Eustace Mullins got to know Pound during the poet's time as a political prisoner. He was introduced to Pound by an art professor from Washington's Institute of Contemporary Arts which, in Mullins' words, “housed the sad remnants of the 'avant-garde' in America.”

According to Mr. Mullins, Pound took to him and commissioned Eustace to carry on his work investigating the international financial system. Pound gave Eustace an American dollar bill and asked him to find out what “Federal Reserve” printed across its top meant. Secrets, many derivative books, and thousands of conspiracy websites have sprung from that federal reserve note.

And here is where the story goes sour. Pound was a feared political prisoner incarcerated because of what he said in Italy about America's involvement with the international bankers and warmongering. Pound was watched twenty four hours a day and was under the supervision of Dr. Winfred Overholser, the superintendent of the hospital.

Overholser was employed by the Office of Strategic Services (the CIA's forerunner) to test drugs for the personality-profiling program, what would be called MK-ULTRA. (See John Marks' The Search for the "Manchurian Candidate": The CIA and Mind Control.) Personality profiling was St. Elizabeth's bread and butter: The asylum was a natural ally to the agency.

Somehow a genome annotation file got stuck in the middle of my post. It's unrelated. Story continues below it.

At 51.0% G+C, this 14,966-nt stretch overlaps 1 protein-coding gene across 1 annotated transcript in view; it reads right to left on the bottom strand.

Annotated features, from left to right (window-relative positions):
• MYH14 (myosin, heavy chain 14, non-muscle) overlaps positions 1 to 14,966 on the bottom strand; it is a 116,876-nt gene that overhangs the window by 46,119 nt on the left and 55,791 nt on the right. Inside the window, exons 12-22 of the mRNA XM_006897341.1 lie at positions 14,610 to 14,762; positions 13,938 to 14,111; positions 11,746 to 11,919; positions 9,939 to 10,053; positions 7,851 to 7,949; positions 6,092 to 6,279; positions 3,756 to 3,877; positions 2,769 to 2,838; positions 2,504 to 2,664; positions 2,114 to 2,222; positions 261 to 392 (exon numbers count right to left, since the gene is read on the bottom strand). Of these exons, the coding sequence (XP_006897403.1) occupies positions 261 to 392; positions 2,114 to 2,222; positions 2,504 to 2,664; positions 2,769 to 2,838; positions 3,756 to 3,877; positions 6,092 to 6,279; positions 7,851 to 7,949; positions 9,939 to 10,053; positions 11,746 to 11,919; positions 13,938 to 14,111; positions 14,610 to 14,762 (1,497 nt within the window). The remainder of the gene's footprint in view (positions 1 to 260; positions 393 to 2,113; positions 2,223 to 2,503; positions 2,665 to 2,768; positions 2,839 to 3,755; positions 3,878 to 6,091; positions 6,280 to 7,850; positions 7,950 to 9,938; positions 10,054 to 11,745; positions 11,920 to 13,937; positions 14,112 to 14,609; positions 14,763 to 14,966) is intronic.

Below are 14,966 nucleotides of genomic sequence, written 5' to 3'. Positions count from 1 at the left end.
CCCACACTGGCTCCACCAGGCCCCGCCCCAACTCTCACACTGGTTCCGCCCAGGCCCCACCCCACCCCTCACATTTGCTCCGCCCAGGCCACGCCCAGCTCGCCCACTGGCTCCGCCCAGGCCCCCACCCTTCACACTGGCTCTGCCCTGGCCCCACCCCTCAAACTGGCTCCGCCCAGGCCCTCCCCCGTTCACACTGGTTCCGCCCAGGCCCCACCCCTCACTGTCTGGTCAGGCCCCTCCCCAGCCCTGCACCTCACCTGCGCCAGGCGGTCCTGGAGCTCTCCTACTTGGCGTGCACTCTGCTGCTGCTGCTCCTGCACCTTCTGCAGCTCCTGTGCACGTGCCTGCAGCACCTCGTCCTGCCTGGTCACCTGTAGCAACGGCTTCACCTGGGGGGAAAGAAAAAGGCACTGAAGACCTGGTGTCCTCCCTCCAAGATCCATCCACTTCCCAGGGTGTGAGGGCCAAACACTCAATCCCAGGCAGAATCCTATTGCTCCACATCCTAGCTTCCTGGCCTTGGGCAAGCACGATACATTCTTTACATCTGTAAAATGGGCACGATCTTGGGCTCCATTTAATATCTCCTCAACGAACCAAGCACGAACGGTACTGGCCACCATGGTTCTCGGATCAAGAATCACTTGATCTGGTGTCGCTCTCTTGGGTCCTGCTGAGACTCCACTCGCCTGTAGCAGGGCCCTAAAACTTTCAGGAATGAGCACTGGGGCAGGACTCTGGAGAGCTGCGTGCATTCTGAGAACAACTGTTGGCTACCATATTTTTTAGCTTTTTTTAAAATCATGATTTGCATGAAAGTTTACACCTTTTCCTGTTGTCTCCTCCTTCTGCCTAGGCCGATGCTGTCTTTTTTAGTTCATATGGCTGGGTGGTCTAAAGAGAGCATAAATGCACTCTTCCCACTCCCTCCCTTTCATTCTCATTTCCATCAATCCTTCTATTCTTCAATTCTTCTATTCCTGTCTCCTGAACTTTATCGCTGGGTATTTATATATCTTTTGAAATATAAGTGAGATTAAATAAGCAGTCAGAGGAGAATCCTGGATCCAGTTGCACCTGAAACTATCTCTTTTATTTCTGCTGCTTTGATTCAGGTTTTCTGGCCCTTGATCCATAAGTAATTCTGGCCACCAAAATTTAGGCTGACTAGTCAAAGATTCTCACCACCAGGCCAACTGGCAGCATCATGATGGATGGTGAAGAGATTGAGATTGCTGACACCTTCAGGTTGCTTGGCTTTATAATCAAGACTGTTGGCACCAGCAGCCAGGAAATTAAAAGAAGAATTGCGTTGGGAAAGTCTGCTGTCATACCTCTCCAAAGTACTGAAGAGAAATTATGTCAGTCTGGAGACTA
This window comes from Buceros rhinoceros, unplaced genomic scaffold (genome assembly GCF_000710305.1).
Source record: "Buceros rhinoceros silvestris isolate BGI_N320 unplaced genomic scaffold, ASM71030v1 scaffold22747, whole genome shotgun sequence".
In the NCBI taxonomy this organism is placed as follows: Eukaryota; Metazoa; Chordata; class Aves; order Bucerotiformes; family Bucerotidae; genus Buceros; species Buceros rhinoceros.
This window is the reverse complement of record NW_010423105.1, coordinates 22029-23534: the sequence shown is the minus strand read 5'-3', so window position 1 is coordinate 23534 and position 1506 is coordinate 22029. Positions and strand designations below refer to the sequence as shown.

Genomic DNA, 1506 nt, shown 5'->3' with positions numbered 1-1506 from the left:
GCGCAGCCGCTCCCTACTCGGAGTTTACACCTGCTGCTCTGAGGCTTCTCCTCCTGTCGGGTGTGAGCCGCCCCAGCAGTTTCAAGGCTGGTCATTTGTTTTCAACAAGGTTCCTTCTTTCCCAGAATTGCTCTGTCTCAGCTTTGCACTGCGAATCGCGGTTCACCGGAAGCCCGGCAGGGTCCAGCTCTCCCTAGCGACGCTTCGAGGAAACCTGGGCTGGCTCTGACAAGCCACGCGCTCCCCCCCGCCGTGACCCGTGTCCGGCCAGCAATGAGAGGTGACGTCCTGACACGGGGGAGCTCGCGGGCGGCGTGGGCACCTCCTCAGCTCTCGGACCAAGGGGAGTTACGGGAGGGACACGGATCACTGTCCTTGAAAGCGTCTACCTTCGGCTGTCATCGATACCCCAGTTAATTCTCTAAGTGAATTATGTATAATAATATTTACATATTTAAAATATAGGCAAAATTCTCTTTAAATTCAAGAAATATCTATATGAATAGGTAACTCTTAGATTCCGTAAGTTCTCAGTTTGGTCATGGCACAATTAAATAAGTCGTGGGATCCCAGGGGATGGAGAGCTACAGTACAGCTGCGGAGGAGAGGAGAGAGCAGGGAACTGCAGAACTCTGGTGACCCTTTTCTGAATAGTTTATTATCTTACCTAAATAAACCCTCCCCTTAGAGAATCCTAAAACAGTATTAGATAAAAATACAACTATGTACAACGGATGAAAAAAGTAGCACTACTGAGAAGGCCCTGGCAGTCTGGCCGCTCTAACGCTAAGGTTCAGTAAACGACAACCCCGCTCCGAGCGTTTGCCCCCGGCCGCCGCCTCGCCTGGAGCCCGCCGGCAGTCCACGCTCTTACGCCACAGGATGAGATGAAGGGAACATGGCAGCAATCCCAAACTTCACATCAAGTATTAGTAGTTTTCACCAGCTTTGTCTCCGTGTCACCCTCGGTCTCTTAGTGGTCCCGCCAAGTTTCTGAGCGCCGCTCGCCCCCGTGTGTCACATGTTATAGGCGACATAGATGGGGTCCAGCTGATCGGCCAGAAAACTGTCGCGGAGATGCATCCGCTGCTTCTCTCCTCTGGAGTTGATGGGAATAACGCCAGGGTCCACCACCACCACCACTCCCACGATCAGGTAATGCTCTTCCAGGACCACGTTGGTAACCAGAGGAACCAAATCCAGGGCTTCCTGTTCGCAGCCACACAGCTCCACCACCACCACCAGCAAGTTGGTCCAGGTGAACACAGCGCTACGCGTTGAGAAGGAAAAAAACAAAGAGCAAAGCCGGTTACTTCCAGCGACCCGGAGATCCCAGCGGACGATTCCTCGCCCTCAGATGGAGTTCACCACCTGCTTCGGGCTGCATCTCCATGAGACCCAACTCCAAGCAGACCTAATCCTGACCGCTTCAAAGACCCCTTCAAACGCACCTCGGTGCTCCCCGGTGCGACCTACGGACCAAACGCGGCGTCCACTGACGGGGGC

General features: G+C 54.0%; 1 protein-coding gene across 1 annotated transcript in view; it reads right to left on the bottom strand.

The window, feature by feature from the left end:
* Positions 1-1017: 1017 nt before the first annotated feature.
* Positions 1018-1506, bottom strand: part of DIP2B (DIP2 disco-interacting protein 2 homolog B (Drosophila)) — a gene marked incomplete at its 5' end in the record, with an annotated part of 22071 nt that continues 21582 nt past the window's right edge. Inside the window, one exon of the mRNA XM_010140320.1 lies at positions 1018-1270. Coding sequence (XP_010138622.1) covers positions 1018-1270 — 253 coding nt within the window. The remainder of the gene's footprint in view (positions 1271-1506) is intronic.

Overholser was also a distinguished professor in the Psychiatry and Behavioral Sciences Department of George Washington University. This department provided students as test patients for the Frankfurt Schools' personality profiling work, which the CIA was very interested in. Prophets of Deceit, first written by Leo Löwenthal and Norbert Guterman in 1948, reads like a clumsy smear against Pound.

It does seem odd that a nationalist student would be allowed to continue the work of the dangerously brilliant Pound right under Winny's nose. The story gets even stranger, as Mr. Mullins describes his stay in Washington during this time. He was housed at the Library of Congress — apparently he lived in one of the disused rooms in the Jefferson building and became good friends with Elizabeth Bishop.

Ezra Pound

Bishop was the Library of Congress' “Consultant in Poetry” — quite a plum position. She was also identified by Frances Stonor Saunders as working with Nicolas Nabokov in Rio de Janeiro. Nabokov was paid by the CIA to handle South American-focused anti-Stalinist writers. (See The Cultural Cold War.) If what Saunders says is true, then it puts Eustace in strange company at that time of his life.

According to the CIA's in-house historians, the Library was also a central focus for intelligence gathering after the war, so it is doubly unlikely that just anybody would be allowed to poke around there after hours.

Whatever the motivation for letting Mullins in to see Pound was, the result has been that confusion, misinformation and unverifiable literature have clouded Pound's message about the financial industry's role in war. Fortunately Pound did plenty of his own writing.